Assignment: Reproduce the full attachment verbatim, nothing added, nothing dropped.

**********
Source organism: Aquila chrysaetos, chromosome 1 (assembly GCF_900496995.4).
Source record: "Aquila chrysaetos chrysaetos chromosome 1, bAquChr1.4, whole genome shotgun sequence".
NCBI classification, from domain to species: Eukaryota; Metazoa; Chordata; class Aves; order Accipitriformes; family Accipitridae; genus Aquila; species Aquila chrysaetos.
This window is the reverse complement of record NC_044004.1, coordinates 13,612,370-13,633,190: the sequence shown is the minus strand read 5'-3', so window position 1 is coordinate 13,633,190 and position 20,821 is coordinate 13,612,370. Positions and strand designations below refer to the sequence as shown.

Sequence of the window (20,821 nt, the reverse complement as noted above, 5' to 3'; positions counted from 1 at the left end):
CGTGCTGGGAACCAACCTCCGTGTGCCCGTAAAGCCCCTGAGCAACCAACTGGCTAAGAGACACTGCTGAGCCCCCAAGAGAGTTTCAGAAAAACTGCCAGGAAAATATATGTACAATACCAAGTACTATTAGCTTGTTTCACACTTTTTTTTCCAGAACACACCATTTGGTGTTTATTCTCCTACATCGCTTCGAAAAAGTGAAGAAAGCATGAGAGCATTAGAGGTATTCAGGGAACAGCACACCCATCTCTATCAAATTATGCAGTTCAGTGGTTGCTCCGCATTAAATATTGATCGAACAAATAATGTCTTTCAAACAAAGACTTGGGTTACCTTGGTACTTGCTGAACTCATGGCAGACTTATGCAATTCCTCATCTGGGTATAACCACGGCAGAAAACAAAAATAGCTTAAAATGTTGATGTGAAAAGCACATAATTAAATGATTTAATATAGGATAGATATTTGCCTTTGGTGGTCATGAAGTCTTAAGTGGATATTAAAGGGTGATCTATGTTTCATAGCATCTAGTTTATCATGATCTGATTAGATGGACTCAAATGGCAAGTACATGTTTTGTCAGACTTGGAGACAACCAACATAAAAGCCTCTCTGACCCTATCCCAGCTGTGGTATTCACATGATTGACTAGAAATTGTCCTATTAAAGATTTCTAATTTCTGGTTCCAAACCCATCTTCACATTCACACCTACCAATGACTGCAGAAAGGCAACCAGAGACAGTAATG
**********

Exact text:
Source organism: Aquila chrysaetos, chromosome 1 (assembly GCF_900496995.4).
Source record: "Aquila chrysaetos chrysaetos chromosome 1, bAquChr1.4, whole genome shotgun sequence".
NCBI classification, from domain to species: Eukaryota; Metazoa; Chordata; class Aves; order Accipitriformes; family Accipitridae; genus Aquila; species Aquila chrysaetos.
This window is the reverse complement of record NC_044004.1, coordinates 13,612,370-13,633,190: the sequence shown is the minus strand read 5'-3', so window position 1 is coordinate 13,633,190 and position 20,821 is coordinate 13,612,370. Positions and strand designations below refer to the sequence as shown.

Sequence of the window (20,821 nt, the reverse complement as noted above, 5' to 3'; positions counted from 1 at the left end):
CGTGCTGGGAACCAACCTCCGTGTGCCCGTAAAGCCCCTGAGCAACCAACTGGCTAAGAGACACTGCTGAGCCCCCAAGAGAGTTTCAGAAAAACTGCCAGGAAAATATATGTACAATACCAAGTACTATTAGCTTGTTTCACACTTTTTTTTCCAGAACACACCATTTGGTGTTTATTCTCCTACATCGCTTCGAAAAAGTGAAGAAAGCATGAGAGCATTAGAGGTATTCAGGGAACAGCACACCCATCTCTATCAAATTATGCAGTTCAGTGGTTGCTCCGCATTAAATATTGATCGAACAAATAATGTCTTTCAAACAAAGACTTGGGTTACCTTGGTACTTGCTGAACTCATGGCAGACTTATGCAATTCCTCATCTGGGTATAACCACGGCAGAAAACAAAAATAGCTTAAAATGTTGATGTGAAAAGCACATAATTAAATGATTTAATATAGGATAGATATTTGCCTTTGGTGGTCATGAAGTCTTAAGTGGATATTAAAGGGTGATCTATGTTTCATAGCATCTAGTTTATCATGATCTGATTAGATGGACTCAAATGGCAAGTACATGTTTTGTCAGACTTGGAGACAACCAACATAAAAGCCTCTCTGACCCTATCCCAGCTGTGGTATTCACATGATTGACTAGAAATTGTCCTATTAAAGATTTCTAATTTCTGGTTCCAAACCCATCTTCACATTCACACCTACCAATGACTGCAGAAAGGCAACCAGAGACAGTAATG